TRIBECA 22: CRITICS NOTEBOOK
The 2022 Tribeca Film Festival had no shortage of movie stars, red carpets, cocktail parties and good films. Unlike TIFF and Sundance that takeover the whole town, the Tribeca festival can feel a bit scattered in a city as sprawling as New York, where you can walk a block away from the venue in any direction and be in a completely different world. Nonetheless, the constant buzz of activity at the Village East Cinema was a welcome sight.
Coming on the heels of Cannes this year (having undergone a recent calendar shift from April to June), critics seemed exhausted and perhaps not as on top of reviews as usual. Tribeca’s press team is lovely, but apparently, they think critics should watch all the movies at P&I screenings, and don’t provide complimentary public premiere tickets. Instead, they explain, you can request a ticket on the morning of at the box office, which worked for my colleague. Or you can ask a publicist if they have a spare ticket, which worked for me twice. I usually don’t have trouble getting into screenings, but Sundance, for example, offers 10 public tickets upfront, which encourages you to plan your schedule around those. Instead I only made it out to a few public screenings, which were certainly better experiences—sold out world premieres with Q&As—than watching on my laptop, or in a small screening room with a dozen other cynical critics.
In a separate incident, one of our writers asked a publicist for a screener and they turned her down, despite being accredited, because she wasn’t a Rotten Tomato approved critic. Sometimes conflicting priorities create confusion that perhaps does not best serve the film or filmmakers. Overall the live audiences were full of excitement and press and buyers who attended in-person seemed to enjoy themselves in this year’s process of discovery.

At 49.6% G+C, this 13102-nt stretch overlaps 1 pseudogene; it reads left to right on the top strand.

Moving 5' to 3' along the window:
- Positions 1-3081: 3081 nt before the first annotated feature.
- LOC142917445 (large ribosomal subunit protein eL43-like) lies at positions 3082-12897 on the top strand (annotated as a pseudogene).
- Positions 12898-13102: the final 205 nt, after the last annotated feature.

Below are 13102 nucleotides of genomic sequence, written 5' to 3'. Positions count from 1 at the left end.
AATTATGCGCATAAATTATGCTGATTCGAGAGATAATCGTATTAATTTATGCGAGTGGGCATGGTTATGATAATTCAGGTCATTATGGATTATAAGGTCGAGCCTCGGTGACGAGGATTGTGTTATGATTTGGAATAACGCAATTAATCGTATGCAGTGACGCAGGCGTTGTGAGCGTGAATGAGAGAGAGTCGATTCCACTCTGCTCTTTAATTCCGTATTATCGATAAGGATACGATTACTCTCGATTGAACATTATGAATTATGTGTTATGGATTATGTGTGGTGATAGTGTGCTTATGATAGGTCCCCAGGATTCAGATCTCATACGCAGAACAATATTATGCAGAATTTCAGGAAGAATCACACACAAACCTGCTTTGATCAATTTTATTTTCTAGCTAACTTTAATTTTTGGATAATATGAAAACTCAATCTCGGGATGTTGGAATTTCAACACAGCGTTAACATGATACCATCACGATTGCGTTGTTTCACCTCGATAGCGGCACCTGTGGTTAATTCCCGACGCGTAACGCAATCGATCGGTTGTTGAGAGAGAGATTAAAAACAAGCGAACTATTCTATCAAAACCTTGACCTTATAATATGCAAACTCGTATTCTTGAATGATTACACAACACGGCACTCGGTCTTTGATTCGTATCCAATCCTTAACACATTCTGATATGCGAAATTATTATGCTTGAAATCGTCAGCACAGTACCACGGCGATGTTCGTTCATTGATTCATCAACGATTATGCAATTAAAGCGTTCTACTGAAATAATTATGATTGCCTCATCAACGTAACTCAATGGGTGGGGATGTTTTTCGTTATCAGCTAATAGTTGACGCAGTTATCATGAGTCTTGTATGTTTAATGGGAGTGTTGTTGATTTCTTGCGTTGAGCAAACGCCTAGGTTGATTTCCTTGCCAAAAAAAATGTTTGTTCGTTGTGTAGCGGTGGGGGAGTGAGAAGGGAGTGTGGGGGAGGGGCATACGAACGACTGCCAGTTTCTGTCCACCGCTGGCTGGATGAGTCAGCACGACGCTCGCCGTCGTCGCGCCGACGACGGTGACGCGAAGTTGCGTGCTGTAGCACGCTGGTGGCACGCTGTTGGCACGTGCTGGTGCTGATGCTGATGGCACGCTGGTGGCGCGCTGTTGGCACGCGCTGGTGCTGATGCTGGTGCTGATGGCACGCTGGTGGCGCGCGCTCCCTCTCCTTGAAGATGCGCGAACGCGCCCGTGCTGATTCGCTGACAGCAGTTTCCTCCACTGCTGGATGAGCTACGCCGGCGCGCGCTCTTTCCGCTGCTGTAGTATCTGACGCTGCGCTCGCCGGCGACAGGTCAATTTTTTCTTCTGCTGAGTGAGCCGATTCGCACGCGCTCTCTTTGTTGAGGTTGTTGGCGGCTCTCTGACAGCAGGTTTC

The crowd was uproarious at the world premiere of Four Samosas, directed by Ravi Kapoor, which packs a lot of laughs into an ensemble of Indian-American characters over a few days in Artesia leading up to a wedding. It’s a silly anti-heist movie that is both loving with a critical eye and absolutely hilarious. A clear comparison would be to Spike Lee’s Do The Right Thing, both in visual style and cultural commentary. Four Samosas may lack some of the drama that made Spike Lee’s film a masterpiece, but it matches its kinetic energy and shares the wide angle close ups of its likable leads. Venk Potula as our unlucky protagonist has a striking face and will no doubt pop up in future festival darlings and studio films alike, as Karan Soni has, who co-stars here as the would-be villain aka the ‘G.O.A.T of goat shit’.
At the Village East, in the main cinema with the dome ceiling, world premieres like The Year Between announced new voices to the indie film world. I hesitate to use the phrase ‘bipolar Greta Gerwig’ but you can read my full review here. Writer/director/star Alex Heller heard it from the crowd and from her onscreen parents Steve Buscemi and J Smith Cameron who had many nice words to say about Heller’s debut. Despite her character being an absolute motherfucker, Heller mines her own bipolar disorder to great comedic and dramatic effect.